Too much inflation is bad news for asset prices and for living standards. We are now at the point where high inflation is biting into people’s incomes and forcing them to make tougher choices about what they can afford.
Some companies can pass on the full cost increases they are experiencing when paying staff, buying energy and sourcing raw materials because they sell essentials and have strong brands. Others will start to struggle as demand for more discretionary items drops or where their brand is not strong enough to get away with a substantial price rise.
When companies that have in the past grown strongly report their figures, any that show weakening turnover or falling margins stand to be marked down heavily.
The inflation which was building on both sides of the Atlantic from loose policy last year has been boosted by the surge in energy and food prices. The supply interruptions that Covid closures created have been intensified by many countries refusing to buy Russian energy and by the inability of Ukraine to grow and export the large quantities of grains and cooking oils they usually supply.
As a result we have, as expected, seen a further escalation in price rises. Spanish producer inflation hit a startling 46 per cent in March, consumer price rises got close to 10 per cent in the Netherlands and house prices in the US have been leaping by around one-fifth.
I would like to find some bullish news, but we have just lived through another month of falling share indices as markets adjust to the new realities. Once again, the substantial cash in the fund was the best performer — while falling behind price inflation. The value of the inflation-linked bonds, held in anticipation of faster price rises, can still be adversely affected by rising rates even though they are indexed to inflation.
The war in Ukraine rains down death and destruction, forcing the advanced world into tougher action to remove business interests from Russia and to reduce dependence on Russian energy. The inflation of asset prices that markets enjoyed in recent years from low interest rates and plenty of official money printing has been replaced by rising interest rates and an end to money printing in most advanced countries led by the US.
Japan is an exception and the euro area has yet to make the moves now anticipated by markets to end quantitative easing and move to rate rises. China has had a further brush with the Covid virus and has entered another series of damaging lockdowns, leading to more shipping delays and goods shortages.
The central banks are at different stages in their battles to get inflation down. Several of the emerging countries have raised rates a lot to curb the pressures. The Bank of England led the way for advanced countries and the US is now set to catch up with several rate rises. The euro area is way behind where it needs to be, as it still considers when to end the bond buying that has kept rates on the floor for so long. They will now be assisted in their task of getting inflation down by the big hit to real incomes and spending power from inflation in the prices of basic goods.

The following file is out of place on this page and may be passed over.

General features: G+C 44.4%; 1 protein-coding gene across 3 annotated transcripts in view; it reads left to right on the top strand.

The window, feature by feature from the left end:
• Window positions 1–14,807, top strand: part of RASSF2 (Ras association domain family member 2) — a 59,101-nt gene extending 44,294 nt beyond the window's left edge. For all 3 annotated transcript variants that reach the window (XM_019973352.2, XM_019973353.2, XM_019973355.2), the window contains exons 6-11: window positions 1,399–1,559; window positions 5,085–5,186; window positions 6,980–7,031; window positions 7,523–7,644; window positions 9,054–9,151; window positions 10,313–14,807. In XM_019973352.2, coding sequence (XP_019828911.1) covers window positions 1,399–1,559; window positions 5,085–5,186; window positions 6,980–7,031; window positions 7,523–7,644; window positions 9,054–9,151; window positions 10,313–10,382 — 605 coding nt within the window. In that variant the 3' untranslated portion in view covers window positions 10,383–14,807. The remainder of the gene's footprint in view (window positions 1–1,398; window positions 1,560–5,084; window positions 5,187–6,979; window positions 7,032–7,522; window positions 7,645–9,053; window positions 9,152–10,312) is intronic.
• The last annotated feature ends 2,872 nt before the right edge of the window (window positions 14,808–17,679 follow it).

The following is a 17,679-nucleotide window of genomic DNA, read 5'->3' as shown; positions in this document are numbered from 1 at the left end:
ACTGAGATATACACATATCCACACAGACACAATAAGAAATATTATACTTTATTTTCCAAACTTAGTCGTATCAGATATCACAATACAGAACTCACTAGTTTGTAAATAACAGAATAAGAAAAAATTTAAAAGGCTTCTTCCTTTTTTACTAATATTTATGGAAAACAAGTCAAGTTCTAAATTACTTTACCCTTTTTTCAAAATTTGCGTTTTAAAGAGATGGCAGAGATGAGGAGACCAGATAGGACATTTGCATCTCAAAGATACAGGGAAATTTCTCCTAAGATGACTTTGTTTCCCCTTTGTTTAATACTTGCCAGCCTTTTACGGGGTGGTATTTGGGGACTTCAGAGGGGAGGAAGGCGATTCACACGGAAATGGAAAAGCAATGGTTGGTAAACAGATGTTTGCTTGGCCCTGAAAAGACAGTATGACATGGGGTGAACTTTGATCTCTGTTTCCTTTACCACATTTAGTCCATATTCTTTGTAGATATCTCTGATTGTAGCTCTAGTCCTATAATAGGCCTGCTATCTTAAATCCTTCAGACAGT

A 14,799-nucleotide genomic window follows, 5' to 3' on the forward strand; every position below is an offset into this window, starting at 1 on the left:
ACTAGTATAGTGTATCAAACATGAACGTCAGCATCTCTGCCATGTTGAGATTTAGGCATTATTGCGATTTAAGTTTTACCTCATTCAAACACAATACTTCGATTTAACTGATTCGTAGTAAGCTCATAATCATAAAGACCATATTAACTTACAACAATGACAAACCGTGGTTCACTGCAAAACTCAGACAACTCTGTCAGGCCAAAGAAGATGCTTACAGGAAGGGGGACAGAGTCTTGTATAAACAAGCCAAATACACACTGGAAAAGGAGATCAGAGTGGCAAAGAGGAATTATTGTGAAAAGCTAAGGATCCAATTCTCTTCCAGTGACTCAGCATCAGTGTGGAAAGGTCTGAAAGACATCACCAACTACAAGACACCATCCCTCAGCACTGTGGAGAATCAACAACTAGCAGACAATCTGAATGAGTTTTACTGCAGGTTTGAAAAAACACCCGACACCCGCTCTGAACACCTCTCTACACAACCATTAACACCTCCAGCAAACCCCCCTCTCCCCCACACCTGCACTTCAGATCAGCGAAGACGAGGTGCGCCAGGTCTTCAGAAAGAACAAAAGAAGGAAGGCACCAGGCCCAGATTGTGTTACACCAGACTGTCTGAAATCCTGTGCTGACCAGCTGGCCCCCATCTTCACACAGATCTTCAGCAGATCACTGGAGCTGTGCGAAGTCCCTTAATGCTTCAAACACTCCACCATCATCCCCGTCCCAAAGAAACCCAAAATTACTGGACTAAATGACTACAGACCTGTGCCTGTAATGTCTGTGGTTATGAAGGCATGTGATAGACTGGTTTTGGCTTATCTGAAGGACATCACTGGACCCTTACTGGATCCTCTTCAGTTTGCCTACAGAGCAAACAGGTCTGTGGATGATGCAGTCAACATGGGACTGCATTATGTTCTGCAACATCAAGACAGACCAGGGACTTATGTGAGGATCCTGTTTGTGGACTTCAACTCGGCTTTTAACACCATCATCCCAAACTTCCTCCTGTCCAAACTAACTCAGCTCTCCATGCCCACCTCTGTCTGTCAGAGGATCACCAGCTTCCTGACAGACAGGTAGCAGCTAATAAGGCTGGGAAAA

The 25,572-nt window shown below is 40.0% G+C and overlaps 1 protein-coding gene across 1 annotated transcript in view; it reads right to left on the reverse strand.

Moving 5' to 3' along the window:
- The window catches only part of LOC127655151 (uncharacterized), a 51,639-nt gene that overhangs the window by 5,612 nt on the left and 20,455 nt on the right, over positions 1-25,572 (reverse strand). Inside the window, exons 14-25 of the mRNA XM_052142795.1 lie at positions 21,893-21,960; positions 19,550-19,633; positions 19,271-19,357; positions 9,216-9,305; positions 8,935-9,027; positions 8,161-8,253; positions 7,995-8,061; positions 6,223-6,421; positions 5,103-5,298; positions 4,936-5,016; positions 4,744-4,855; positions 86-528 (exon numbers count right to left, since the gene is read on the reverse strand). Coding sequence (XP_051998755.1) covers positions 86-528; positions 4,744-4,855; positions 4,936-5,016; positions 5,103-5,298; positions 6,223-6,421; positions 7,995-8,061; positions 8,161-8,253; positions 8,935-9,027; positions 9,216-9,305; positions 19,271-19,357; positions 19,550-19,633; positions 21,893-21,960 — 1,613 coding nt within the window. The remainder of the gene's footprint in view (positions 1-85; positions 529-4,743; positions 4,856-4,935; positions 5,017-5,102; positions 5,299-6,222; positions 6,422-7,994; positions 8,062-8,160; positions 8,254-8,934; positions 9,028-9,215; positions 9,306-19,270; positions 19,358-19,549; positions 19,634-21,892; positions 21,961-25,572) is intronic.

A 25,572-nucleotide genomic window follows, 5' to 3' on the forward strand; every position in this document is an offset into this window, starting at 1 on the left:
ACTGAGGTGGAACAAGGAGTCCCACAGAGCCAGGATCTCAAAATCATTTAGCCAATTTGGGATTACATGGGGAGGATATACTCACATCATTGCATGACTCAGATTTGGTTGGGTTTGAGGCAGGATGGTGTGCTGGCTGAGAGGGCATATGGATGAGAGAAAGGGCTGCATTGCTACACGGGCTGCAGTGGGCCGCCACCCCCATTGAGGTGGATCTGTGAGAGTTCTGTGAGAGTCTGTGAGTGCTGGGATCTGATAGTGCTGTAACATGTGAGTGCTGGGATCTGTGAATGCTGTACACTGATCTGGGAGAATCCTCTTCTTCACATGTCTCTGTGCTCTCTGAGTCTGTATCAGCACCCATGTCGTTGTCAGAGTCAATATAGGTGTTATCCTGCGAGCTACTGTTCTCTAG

Central banks traditionally lurch from boom to bust, bringing inflation under control by cooling an economy and often reducing demand so much that it causes a recession. This time ultra-high prices for heating and eating will do some of their work for them.
But they have no easy way out. Do they look in the rear-view mirror at the inflation and apply the monetary brakes more severely, risking recession? Or do they look ahead to see the slowdown that high inflation, more supply disruptions and their monetary tightening so far will bring? That may mean not going too far once they have ended quantitative easing.
The theme of countries making and growing more for themselves was one we highlighted when President Trump challenged China as a trade cheat and has been intensified by lockdown shortages and now by the imperative to remove Russia from business partnerships.
The world is splintering into regional blocs and nations, loosely grouped around the autocrats under China and Russia on the one hand and the democrats and Europe led by the US on the other. These changes will accelerate technology revolutions in artificial intelligence, robotics and digital communications as high-wage countries seek to do for themselves more of the things that had been contracted out to lower wage economies.
The green revolution is still the controlling idea behind much US and European policymaking, but the realities of dear and scarce energy is requiring a detour on the road to net zero. There needs to be more oil, gas and coal for a little longer as the transition is not yet ready to replace them. Less international trade, more subsidies and a home bias will adversely affect world growth and fuel price rises.
I am still watching for when we can start to look through the bad news on inflation, output and company prospects to better times. We are not yet at the point where inflation is falling from highs nor where we can point to an eventual end to rate rises. Cash and caution still helps the fund.
Sir John Redwood is chief global strategist for Charles Stanley. The FT Fund is a dummy portfolio intended to demonstrate how investors can use a wide range of ETFs to gain exposure to global stock markets while keeping down the costs of investing. firstname.lastname@example.org